Again, it was a physical salvation from physical harm that was in view here, and it was God who did the saving.
These are all part of what is called the common grace of God in His goodness to all His creatures. It is in this sense that He is the Saviour of all men whenever they are delivered out of trouble, harm or sickness.
When Paul preached to the pagans in Lycaonia he reminds them of the general goodness of God in preserving their lives, saying: “Nevertheless He left not Himself without witness, in that He did good, and gave us rain from heaven, and fruitful seasons, filling our hearts with food and gladness.” Acts:14:17.
Paul again preached to unconverted heathen in Acts 17 and tells them: “God that made the world and all things therein, seeing that He is LORD of heaven and earth...seeing He GIVETH TO ALL life, and breath, and all things”.
It is God Himself who keeps all men alive from breath to breath and provides us with good things. It is in this sense that He is the Saviour and Preserver of all men.
“He maketh the sun to rise on the evil and on the good, and sendeth rain on the just and on the unjust.” Matthew 5:45
The prayer of Nehemiah recounts: “Thou, even thou, art LORD alone; thou hast made heaven, the heaven of heavens, with all their host, the earth, and all that are therein; AND THOU PRESERVEST THEM ALL.”
“Thou preservest man and beast.” Psalm 36:6
This I believe is the true sense of the phrase in 1 Timothy 4:10 where we read that God is the Saviour of all men, specially of those that believe.
A few Calvinistic expositors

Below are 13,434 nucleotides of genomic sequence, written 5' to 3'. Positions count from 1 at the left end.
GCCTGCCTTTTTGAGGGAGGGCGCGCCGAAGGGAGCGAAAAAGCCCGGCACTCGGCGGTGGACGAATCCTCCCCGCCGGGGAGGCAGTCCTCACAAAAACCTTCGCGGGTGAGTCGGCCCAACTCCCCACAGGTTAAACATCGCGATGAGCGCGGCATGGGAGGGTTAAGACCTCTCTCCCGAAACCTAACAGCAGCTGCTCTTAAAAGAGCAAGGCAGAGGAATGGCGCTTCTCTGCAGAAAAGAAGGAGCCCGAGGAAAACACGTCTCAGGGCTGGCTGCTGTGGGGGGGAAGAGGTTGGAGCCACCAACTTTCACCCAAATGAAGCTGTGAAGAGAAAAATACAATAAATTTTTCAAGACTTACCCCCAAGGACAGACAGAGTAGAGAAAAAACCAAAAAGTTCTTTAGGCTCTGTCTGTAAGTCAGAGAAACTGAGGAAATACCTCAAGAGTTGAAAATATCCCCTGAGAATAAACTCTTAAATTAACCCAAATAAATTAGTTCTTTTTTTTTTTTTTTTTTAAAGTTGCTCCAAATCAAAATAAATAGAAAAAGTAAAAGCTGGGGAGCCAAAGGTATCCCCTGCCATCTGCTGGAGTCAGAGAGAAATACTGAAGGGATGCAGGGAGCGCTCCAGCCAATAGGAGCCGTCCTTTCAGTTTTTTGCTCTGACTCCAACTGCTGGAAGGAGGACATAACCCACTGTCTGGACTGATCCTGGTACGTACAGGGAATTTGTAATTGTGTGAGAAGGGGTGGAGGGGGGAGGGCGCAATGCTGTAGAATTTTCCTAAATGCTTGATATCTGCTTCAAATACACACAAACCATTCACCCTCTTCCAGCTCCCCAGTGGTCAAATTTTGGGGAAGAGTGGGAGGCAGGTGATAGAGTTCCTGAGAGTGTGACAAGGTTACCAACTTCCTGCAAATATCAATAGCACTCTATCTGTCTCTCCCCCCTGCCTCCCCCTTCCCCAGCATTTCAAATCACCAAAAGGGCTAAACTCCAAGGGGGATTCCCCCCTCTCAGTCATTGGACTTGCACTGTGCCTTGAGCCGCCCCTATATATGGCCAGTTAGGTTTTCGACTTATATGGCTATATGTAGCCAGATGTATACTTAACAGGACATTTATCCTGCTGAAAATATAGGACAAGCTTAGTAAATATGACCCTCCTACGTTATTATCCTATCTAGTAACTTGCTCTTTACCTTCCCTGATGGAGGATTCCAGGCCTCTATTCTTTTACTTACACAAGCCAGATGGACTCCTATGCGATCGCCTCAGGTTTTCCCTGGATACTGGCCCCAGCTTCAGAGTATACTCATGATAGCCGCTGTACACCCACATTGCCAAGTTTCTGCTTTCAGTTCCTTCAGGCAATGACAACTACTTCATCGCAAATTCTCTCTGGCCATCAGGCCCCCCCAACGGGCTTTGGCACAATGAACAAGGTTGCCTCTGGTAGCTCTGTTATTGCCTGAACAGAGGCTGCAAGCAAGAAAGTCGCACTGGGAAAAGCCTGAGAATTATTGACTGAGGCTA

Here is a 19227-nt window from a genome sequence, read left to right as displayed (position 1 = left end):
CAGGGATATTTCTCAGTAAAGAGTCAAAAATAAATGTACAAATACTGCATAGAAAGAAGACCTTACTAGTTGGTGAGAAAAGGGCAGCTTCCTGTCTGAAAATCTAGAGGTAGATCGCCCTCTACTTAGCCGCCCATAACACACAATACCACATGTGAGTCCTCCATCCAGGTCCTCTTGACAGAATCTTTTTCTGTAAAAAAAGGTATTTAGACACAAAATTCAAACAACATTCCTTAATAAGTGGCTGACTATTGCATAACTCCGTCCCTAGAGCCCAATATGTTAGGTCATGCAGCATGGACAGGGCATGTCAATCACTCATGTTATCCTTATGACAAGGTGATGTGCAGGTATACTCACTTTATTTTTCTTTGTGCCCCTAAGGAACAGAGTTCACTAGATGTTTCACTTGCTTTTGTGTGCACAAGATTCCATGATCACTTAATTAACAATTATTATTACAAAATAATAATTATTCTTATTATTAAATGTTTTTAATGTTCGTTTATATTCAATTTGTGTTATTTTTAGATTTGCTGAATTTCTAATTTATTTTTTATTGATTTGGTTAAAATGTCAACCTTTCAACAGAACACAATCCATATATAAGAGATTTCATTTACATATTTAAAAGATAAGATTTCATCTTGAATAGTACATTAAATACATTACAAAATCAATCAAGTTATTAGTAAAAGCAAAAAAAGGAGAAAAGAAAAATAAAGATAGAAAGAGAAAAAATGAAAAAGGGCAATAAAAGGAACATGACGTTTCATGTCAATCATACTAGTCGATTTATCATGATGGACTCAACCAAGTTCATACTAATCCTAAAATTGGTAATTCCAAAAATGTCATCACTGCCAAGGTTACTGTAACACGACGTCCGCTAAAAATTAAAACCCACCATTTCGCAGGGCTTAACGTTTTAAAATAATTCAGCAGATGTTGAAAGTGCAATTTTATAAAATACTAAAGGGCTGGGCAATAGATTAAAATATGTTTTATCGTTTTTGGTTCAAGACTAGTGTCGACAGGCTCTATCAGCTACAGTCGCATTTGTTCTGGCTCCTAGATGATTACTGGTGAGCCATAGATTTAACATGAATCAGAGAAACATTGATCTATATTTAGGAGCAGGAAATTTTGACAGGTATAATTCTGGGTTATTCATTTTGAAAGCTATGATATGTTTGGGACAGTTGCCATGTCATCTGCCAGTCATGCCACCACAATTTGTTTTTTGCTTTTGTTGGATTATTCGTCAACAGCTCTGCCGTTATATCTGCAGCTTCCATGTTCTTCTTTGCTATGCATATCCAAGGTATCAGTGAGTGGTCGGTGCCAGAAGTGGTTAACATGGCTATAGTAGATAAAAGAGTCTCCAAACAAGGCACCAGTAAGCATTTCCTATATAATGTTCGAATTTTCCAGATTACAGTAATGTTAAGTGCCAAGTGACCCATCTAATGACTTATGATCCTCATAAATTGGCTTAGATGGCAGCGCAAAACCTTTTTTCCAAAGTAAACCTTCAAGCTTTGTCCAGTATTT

Matthew Poole - for he is the Saviour, that is, the Preserver, of all men, preserver of man and beast, as the psalmist speaketh, a more especial manner the Saviour of those that believe. This seemeth rather to be the force of the text, than to understand it of eternal salvation. God is not the actual Saviour of all; besides that this seemeth to speak of a work proper to the Father, than to the Son.
John Calvin - "the word Saviour is here a general term, and denotes one who defends and preserves. He means that the kindness of God extends to all men. And if there is no man who does not feel the goodness of God towards him, and who is not a partaker of it, how much more shall it be experienced by the godly, who hope in him?"
Notes from Calvin’s commentary - "The word Savior is not here taken in what we call its proper and strict meaning, in regard to the eternal salvation which God promises to his elect, but it is taken for one who delivers and protects. Thus we see that even unbelievers are protected by God, as it is said (Matthew 5:46) that “he maketh his sun to shine on the good and the bad;” and we see that all are fed by his goodness, that all are delivered from many dangers. In this sense he is called “the Savior of all men,” not in regard to the spiritual salvation of their souls, but because he supports all his creatures. In this way, therefore, our Lord is the Savior of all men, that is, his goodness extends to the most wicked, who are estranged from him, and who do not deserve to have any intercourse with him, who ought to have been struck off from the number of the creatures of God and destroyed; and yet we see how God hitherto extends his grace to them; for the life which he gives to them is a testimony of his goodness. Since, therefore God shows such favor towards those who are strangers to him, how shall it be with us who are members of his household?"